Widescreen
Festival at the National Media Museum is a deliberate pun on the title of Steven Soderbergh's Sex, Lies, and Videotape – was shot in Moscow
Moscow
before the camera and crew were flown to Sydney in November 1993. A short documentary film titled The Bounty (1995), which was filmed in December 1993, was also screened on 19 March 1995 at the Bradford Widescreen
Widescreen
Festival. The copyrights to these films were transferred to The Kinopanorama Widescreen Preservation Association, Inc. in January, 2014. In 1999, Fifth Continent and Vision 146 SARL produced a two-reel restoration of Opasniye Povoroty from the original Sovcolor camera negatives. The restoration was premiered in Dayton, Ohio, USA, at the New Neon Movies. It was screened at the Pacific Theatres Cinerama
Cinerama
Dome in Hollywood in October 2004, and most recently at the Bradford Widescreen
Widescreen
Festival on March 19, 2008. Further restoration of the remaining reels was cancelled by both companies due to high costs. In 2006, Fifth Continent converted the PSO-1960 camera to accept camera negative stock milled for the BH 4740 'negative perforation'. This is because film stock is no longer milled for KS 'positive perforation'. In 2007, a crystal-sync motor replaced the original 24-volt DC variable speed motor as well as the 240-volt 3-phase 50-hertz synch motor. Kinopanorama cinemas[edit] Seven cinemas designed (or renovated) for the exhibition of 3-film (and later 70mm) Kinopanorama were built in the former USSR from 1958 onwards. The Mir Kino Theatre, which opened in Moscow
Moscow
on 28 February 1958, was followed by others in Leningrad
Leningrad
and Kiev. A Kinopanorama cinema later opened in Paris, France. These cinemas employed equipment designed and manufactured in the Soviet Union. Presently, the National Media Museum, ArcLight's Cinerama
Cinerama
Dome and the Seattle
Seattle
Cinerama
Cinerama
in Seattle, Washington, are equipped to exhibit 3-film Kinopanorama. The Kinopanorama Widescreen
Widescreen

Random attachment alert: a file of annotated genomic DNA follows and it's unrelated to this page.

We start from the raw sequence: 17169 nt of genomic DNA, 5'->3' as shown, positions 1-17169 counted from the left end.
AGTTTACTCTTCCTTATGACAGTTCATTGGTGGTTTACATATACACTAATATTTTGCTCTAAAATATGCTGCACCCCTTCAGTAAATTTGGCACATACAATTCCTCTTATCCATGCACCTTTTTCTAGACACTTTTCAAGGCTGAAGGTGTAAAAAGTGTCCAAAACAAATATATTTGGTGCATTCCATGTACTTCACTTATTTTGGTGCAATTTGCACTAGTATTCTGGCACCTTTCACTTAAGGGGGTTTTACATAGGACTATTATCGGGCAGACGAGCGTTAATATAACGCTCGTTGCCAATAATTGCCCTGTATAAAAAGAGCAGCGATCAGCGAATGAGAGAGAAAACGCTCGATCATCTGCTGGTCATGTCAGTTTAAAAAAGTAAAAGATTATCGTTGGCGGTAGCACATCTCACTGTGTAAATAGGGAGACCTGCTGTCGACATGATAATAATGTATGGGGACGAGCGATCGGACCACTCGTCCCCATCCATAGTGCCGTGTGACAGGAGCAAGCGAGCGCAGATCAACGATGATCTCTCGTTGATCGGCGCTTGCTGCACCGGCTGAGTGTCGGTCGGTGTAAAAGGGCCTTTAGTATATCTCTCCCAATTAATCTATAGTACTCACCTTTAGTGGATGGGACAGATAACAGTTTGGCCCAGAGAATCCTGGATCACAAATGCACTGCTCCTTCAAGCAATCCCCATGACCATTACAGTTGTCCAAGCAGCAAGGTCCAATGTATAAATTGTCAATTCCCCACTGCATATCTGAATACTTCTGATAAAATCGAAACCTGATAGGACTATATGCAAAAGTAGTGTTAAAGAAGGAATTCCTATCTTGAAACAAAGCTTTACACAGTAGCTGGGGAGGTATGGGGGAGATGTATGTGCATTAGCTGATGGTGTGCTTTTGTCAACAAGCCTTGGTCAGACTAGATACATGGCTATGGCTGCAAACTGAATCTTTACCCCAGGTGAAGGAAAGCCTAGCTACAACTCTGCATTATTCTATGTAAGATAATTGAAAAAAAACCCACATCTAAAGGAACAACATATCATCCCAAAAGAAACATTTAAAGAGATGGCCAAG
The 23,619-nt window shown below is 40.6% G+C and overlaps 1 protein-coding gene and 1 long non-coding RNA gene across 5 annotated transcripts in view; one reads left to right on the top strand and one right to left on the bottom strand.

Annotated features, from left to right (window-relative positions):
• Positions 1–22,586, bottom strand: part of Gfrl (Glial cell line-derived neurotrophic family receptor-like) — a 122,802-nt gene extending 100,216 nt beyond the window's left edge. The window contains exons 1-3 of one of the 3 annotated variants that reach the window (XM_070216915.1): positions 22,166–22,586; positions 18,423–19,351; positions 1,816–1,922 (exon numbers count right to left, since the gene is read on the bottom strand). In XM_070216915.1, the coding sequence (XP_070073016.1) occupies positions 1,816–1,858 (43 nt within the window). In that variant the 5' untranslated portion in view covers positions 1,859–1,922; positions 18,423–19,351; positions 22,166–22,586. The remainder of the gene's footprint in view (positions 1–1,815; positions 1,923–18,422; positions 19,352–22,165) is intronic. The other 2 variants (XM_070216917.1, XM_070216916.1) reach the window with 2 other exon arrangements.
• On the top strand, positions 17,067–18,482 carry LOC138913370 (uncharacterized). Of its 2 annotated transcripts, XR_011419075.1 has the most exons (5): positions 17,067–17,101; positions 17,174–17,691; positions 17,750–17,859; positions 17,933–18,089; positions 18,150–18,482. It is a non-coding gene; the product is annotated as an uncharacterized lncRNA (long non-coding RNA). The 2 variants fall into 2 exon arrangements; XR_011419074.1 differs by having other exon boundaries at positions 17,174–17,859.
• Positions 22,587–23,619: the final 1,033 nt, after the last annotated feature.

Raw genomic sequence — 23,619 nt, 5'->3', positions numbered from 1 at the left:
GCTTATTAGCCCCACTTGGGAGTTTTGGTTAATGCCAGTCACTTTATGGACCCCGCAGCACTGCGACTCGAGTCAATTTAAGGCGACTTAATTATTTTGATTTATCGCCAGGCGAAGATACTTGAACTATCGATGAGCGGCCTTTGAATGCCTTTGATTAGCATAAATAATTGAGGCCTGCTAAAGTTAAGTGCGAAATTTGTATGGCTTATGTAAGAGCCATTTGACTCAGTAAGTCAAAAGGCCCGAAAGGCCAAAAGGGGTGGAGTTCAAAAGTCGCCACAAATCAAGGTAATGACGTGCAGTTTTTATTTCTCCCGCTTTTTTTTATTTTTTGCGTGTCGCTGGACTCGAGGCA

Preservation Association, Incorporated, was established in New South Wales, Australia
Australia
in January 2010. Presently, the society has applied for state and government funding, which is expected to cover operating costs, including the purchase of custom re-built equipment, so that a future volunteer-operated Kinopanorama cinema in the vicinity of Broken Hill
Broken Hill
may exhibit 3-panel films (including Kinopanorama, Cinemiracle
Cinemiracle
and Cinerama) in the future. See also[edit]

List of film formats

External links[edit]

The Bounty (1995) Chastity, Truth and Kinopanorama The Kinopanorama Widescreen
Widescreen
Preservation Association website

v t e

Motion picture film formats

Film gauges

8 mm 9.5 mm 16 mm 17.5 mm 28 mm 35 mm 70 mm

Film formats

35 mm

CinemaScope (1953) VistaVision (1954) Modern anamorphic (1957) Techniscope (1960) Super 35 (1982)

70 mm

Todd-AO (1955) Super Panavision 70 (1959) Technirama (1955) IMAX (1970)

35 mm × 3

Cinerama (1952) Kinopanorama (1958) Cinemiracle (1958)

Aspect ratio standards

Academy ratio 14:9 Anamorphic format

Video framing issues

Widescreen Anamorphic widescreen Letterbox Pan and scan
Pan and scan
(Fullscreen) Open matte Shoot and protect

v t e

Cinerama

Films

Three-panel

This Is Cinerama (1952) Cinerama
Cinerama
Holiday (1955) Seven Wonders of the World (1956) Search for Paradise (1957) South Seas Adventure (1958) Windjammer (1958) The Wonderful World of the Brothers Grimm (1962) Holiday in Spain (1962) How the West Was Won (1962) The Best of Cinerama (1963) Cinerama's Russian Adventure (1966)

70 mm

It's a Mad, Mad, Mad, Mad World (1963) Circus World (1964) Mediterranean Holiday (1964) The Greatest Story Ever Told (1965) The Hallelujah Trail (1965) Battle of the Bulge (1965) Khartoum (1966) Grand Prix (1966) Custer of the West (1967) 2001: A Space Odyssey (1968) Ice Station Zebra (1968) Krakatoa, East of Java (1969) Song of Norway (1970) The Great Waltz (1972)

Fisheye

To the Moon and Beyond (1964)

Venues

Present: Cinerama
Cinerama
Dome Pictureville Cinema Seattle
Seattle
Cinerama Former: Indian Hills Theater

People

Merian C. Cooper Hazard E. Reeves Lowell Thomas Mike Todd

Related

Cinemiracle Cinerama
Cinerama
Adventure Cinerama
Cinerama
Releasing Corporation Kinopanorama Multi-image Polyvision Super Panavision 70 Ultra Panavision 70 Todd-AO
Todd-AO
process Waller Gun

.